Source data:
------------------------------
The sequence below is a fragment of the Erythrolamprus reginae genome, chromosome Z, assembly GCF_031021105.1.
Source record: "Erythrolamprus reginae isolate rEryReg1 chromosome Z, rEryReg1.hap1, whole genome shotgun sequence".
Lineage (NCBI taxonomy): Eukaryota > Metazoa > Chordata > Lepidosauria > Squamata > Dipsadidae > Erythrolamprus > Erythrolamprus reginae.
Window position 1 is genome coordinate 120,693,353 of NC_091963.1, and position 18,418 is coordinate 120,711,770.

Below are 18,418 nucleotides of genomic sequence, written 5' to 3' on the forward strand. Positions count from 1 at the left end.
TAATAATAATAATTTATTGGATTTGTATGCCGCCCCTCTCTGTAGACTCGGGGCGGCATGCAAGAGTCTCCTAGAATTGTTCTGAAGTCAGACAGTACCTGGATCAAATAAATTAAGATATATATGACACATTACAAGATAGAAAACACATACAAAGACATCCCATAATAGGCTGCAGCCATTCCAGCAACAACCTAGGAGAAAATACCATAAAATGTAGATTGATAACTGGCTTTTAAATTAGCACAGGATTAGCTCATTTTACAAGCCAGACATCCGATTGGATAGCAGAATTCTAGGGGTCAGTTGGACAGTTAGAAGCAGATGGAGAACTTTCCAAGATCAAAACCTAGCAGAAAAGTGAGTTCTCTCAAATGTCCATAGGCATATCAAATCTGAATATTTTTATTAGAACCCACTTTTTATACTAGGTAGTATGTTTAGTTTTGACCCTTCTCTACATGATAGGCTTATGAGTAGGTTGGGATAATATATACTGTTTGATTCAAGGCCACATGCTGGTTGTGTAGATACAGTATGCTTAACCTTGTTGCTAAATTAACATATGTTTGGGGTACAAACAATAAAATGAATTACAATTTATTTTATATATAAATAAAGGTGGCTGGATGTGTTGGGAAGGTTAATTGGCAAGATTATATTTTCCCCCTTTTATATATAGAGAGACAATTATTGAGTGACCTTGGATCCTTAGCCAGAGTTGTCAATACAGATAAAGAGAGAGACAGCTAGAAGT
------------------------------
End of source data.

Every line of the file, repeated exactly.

The sequence below is a fragment of the Erythrolamprus reginae genome, chromosome Z, assembly GCF_031021105.1.
Source record: "Erythrolamprus reginae isolate rEryReg1 chromosome Z, rEryReg1.hap1, whole genome shotgun sequence".
Lineage (NCBI taxonomy): Eukaryota > Metazoa > Chordata > Lepidosauria > Squamata > Dipsadidae > Erythrolamprus > Erythrolamprus reginae.
Window position 1 is genome coordinate 120,693,353 of NC_091963.1, and position 18,418 is coordinate 120,711,770.

Below are 18,418 nucleotides of genomic sequence, written 5' to 3' on the forward strand. Positions count from 1 at the left end.
TAATAATAATAATTTATTGGATTTGTATGCCGCCCCTCTCTGTAGACTCGGGGCGGCATGCAAGAGTCTCCTAGAATTGTTCTGAAGTCAGACAGTACCTGGATCAAATAAATTAAGATATATATGACACATTACAAGATAGAAAACACATACAAAGACATCCCATAATAGGCTGCAGCCATTCCAGCAACAACCTAGGAGAAAATACCATAAAATGTAGATTGATAACTGGCTTTTAAATTAGCACAGGATTAGCTCATTTTACAAGCCAGACATCCGATTGGATAGCAGAATTCTAGGGGTCAGTTGGACAGTTAGAAGCAGATGGAGAACTTTCCAAGATCAAAACCTAGCAGAAAAGTGAGTTCTCTCAAATGTCCATAGGCATATCAAATCTGAATATTTTTATTAGAACCCACTTTTTATACTAGGTAGTATGTTTAGTTTTGACCCTTCTCTACATGATAGGCTTATGAGTAGGTTGGGATAATATATACTGTTTGATTCAAGGCCACATGCTGGTTGTGTAGATACAGTATGCTTAACCTTGTTGCTAAATTAACATATGTTTGGGGTACAAACAATAAAATGAATTACAATTTATTTTATATATAAATAAAGGTGGCTGGATGTGTTGGGAAGGTTAATTGGCAAGATTATATTTTCCCCCTTTTATATATAGAGAGACAATTATTGAGTGACCTTGGATCCTTAGCCAGAGTTGTCAATACAGATAAAGAGAGAGACAGCTAGAAGT